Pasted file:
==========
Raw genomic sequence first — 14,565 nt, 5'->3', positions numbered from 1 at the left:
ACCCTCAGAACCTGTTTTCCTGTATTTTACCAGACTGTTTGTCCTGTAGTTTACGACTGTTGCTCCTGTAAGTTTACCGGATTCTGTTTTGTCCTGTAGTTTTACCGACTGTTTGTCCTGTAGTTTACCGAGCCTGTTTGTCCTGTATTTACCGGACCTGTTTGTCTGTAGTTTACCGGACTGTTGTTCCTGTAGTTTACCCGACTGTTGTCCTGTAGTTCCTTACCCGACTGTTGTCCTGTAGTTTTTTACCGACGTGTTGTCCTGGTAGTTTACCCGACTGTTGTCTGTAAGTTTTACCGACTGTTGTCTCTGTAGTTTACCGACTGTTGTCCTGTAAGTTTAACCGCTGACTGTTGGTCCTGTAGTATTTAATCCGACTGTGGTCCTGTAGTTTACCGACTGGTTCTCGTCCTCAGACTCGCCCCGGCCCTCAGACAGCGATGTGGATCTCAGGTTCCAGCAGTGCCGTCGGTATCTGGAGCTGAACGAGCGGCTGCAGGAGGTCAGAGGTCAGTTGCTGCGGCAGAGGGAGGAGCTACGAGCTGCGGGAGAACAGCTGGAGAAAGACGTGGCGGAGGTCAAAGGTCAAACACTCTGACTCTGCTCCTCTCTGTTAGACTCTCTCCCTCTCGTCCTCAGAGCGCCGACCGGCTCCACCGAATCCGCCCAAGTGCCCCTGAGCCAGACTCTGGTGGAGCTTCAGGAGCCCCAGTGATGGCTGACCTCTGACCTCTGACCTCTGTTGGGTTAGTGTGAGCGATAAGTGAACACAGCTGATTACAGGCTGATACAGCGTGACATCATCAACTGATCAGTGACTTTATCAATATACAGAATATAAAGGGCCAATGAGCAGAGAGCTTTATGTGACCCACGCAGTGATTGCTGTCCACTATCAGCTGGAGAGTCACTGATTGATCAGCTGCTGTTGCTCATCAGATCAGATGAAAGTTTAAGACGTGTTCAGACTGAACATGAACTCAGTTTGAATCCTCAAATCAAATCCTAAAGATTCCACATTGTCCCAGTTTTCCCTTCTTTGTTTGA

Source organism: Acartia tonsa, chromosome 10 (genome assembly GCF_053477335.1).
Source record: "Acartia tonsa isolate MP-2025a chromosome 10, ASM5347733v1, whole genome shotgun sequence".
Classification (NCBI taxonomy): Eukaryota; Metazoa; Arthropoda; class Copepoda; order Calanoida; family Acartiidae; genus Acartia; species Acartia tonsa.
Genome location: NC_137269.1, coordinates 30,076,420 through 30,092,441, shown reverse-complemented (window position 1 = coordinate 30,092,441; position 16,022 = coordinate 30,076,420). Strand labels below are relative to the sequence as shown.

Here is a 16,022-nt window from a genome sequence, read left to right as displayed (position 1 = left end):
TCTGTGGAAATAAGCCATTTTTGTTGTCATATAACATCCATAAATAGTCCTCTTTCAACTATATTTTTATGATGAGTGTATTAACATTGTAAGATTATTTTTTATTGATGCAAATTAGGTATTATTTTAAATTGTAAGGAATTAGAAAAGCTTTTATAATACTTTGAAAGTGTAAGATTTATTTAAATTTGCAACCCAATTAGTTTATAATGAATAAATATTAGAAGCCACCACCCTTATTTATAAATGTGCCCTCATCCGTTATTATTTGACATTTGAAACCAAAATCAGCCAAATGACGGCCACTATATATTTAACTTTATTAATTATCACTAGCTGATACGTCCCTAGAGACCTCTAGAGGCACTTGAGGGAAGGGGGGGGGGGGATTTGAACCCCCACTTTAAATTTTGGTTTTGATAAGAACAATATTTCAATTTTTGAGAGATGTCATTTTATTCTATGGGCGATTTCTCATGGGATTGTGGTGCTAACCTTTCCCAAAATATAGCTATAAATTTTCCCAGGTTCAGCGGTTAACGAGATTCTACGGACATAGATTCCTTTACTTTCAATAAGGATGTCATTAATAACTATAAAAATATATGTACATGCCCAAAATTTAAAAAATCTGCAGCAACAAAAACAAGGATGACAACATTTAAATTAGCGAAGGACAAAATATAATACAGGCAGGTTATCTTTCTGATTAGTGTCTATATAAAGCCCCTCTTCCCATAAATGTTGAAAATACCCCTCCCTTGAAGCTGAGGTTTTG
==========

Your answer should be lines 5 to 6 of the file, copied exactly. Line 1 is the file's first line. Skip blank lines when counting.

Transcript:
Classification (NCBI taxonomy): Eukaryota; Metazoa; Arthropoda; class Copepoda; order Calanoida; family Acartiidae; genus Acartia; species Acartia tonsa.
Genome location: NC_137269.1, coordinates 30,076,420 through 30,092,441, shown reverse-complemented (window position 1 = coordinate 30,092,441; position 16,022 = coordinate 30,076,420). Strand labels below are relative to the sequence as shown.